Yesterday I went to both Tzfat (Safed) and Rosh Pina, neighboring cities, and had a really interesting time. This post will contain the Tzfat portion of the trip and tomorrow’s post will be of Rosh Pina.
I got off the bus in Tzfat’s central bus station and hopped on another bus to the Old City. I walked down the wide, stone stairs that opens up into the famed Artists’ Quarter. This was to be my first destination in Tzfat. I’ve been to Tzfat before but never really took the time to explore the Artists’ Quarter and to really “snoop around.” This was my chance. At first, I stepped into the two large collective art galleries that are in the large open area where tour buses park. As soon as I had my share of the large galleries of finished products, I left and continued to the narrow stone road which hosts the multitudes of artists working and displaying their craft. My first encounter was an elderly artist wearing a soldier’s beret. He is a micro-calligrapher and after showing me his prints, I decided to buy one. He thanked me and told me I was his first customer of the day. I smiled and continued along the narrow street. My next stop was the art gallery of Michel Elkayam and he was in middle of painting the Kotel (Western Wall):
I was mesmerised at his painting skills and watched as he did the unlikely. You have to be an artist to add red to the large golden dome that covers the Temple Mount. He splashed red and I groaned inside, slowly but surely it looked nearly real. I watched him for at least ten minutes, getting to know a bit about his artistic history. But, I had to move so move on I did. The next place of real interest was the Canaan Gallery where locals recreated the historical weaving business that the Spanish Jews introduced after their expulsion from Spain in 1492. I spoke to one of the weavers, a young woman by the name of Liz Levy who was weaving a beautiful scarf on a loom:
When I asked her if she liked her job she replied that “you can’t weave if you don’t like it” which basically answered my question. I don’t know if I like weaving but I doubt I could make a scarf like that! I thanked her and continued on my way, stopping into the handy Tourist Board for maps, pamphlets and advice. The Tourist Board was better than I had imagined it would be – there was a seating area, albeit rickety, and a mini-museum with underground excavations that showed what the early Tzfat city looked like. The woman behind the desk (who I later found out was Laurie Sendler Rappaport, coordinator of the Livnot U’Lehibanot program and aunt of an old school friend of mine) told me a story about two old men, grandfathers with their families, meeting together at the checkout counter of one of the galleries along the street and finding out that they were two long-lost brothers separated during the Holocaust. I then gathered up my new belongings and stepped across the street to the Lahuhe Original Yemenite restaurant where authentic Yemenite flatbreads are pan-fried with cheese, vegetables and schug. I spoke to the man behind the counter, Yosef David Azoulay and decided to interview him for a new project I am working on called the Children of Israel. What I aim to do is provide foreigners with a realistic look at the average Israeli. Being a country so rich in ethnicities and cultures, there is no “average” per se but I am attempting to provide a plethora of Israeli citizens to give people a better feel for what Israelis are like in appearance and thought. This man, Mr. Azoulay, was my first “victim”:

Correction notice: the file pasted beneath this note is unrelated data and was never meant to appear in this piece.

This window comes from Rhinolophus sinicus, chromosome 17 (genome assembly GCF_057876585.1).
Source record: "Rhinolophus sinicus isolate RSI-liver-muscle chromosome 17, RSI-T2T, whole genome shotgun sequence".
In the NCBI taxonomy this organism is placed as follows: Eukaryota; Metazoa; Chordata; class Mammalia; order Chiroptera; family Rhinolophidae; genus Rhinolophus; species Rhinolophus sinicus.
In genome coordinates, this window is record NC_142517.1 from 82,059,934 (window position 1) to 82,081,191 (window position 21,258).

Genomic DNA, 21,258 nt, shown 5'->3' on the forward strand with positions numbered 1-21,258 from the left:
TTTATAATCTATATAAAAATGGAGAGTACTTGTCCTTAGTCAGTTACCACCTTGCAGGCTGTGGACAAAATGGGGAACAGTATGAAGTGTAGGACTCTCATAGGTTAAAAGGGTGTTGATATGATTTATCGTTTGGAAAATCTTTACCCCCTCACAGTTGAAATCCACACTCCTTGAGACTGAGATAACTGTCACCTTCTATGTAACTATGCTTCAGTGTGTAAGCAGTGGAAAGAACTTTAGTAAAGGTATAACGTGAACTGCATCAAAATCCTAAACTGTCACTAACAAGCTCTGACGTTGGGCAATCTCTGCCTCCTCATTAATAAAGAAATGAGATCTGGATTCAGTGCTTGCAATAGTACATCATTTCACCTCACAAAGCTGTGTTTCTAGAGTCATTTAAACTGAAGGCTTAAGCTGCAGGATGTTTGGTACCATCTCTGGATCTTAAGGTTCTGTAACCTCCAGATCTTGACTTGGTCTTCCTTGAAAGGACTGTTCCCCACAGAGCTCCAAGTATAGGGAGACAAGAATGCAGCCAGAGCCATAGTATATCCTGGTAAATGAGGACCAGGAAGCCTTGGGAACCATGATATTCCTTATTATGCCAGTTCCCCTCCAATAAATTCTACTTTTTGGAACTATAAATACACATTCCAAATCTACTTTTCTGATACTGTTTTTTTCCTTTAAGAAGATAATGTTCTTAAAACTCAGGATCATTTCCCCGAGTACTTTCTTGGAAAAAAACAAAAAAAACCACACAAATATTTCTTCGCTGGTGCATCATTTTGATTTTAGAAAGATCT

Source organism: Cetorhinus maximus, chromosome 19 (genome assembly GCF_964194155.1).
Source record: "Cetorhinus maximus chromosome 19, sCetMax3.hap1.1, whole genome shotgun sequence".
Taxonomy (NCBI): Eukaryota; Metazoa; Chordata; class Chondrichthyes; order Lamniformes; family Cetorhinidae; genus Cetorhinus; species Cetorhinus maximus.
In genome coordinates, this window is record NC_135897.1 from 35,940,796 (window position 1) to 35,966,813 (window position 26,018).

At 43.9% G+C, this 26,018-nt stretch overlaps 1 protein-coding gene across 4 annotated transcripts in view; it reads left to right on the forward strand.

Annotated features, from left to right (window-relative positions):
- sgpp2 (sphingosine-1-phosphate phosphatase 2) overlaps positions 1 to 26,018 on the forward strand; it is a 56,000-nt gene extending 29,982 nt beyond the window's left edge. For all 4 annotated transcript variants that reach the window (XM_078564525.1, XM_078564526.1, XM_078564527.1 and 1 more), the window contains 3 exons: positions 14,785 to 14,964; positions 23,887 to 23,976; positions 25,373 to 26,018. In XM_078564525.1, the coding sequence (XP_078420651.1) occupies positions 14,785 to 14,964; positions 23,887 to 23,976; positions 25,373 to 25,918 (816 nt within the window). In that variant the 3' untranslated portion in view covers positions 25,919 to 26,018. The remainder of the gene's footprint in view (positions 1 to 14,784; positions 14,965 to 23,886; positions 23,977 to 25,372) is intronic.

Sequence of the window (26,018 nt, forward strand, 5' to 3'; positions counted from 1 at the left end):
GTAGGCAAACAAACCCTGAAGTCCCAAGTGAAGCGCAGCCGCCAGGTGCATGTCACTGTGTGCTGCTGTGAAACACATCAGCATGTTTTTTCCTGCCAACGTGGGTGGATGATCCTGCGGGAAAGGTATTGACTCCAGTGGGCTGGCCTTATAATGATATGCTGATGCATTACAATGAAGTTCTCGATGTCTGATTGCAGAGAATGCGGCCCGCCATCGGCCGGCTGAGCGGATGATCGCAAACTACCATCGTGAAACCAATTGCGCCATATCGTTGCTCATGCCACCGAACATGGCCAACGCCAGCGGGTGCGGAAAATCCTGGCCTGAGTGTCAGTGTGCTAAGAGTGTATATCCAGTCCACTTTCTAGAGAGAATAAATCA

While I was interviewing him a trio of Russian ladies came in with a Russian-Israeli tour guide. They ordered the lahuhe “sandwich” and glasses of local red wine. Towards the end of my interview, which kept getting interrupted by the steady flow of tourists and customers, the Russian-Israeli tour guide got up and asked me what I was doing. I told him that I was a journalist and he translated for the women. They all gave nods of understanding – why else would I be standing like a fool with a legal pad and recorder? – and one of the ladies stood up. She said that she is also a journalist and that she works for Moscow News Agency… then she took a picture of me! I was surprised that someone took a picture of me doing my job, but hey, I remember taking pictures of an Argentinean documentary cameraman in South Beach, Florida. After that strange occurrence, and after concluding my interview, I continued to my next destination of the day, the Safed Citadel:
It was a pleasant walk and the wind’s intensity probably tripled once I approached the peak of the mountain that Tzfat is built on and around. The Safed Citadel is the highest point in the city (at least 3,000 feet above sea level) and contains Crusader ruins, a park and an IDF memorial monument. Here is what it looks like entering the park area (no, the picture is not distorted, it really looks all wavy like this):
I stood up by the IDF monument and ate an orange, saying “hi” to the French couple who were finishing up with their picnic. How they picnicked in that wind is beyond me… But wind aside, the view is fabulous! Here is a panoramic (what else?) picture of the view that was before my eyes – the Artists’ Quarter down below, the faraway hills and mountains of the Galil including Mt. Meron to the right, and the Crusader ruins directly below (the Kinneret or Sea of Galilee was also visible but was not capture in the picture):
When I was finished with my orange I headed back down the mountain to the Old City where I got some lunch and made my way to the bus station. There I boarded a bus destined for Hazor with Rosh Pina, my next destination, just fifteen minutes away. Rosh Pina was an interesting story but it will have to wait ’till tomorrow.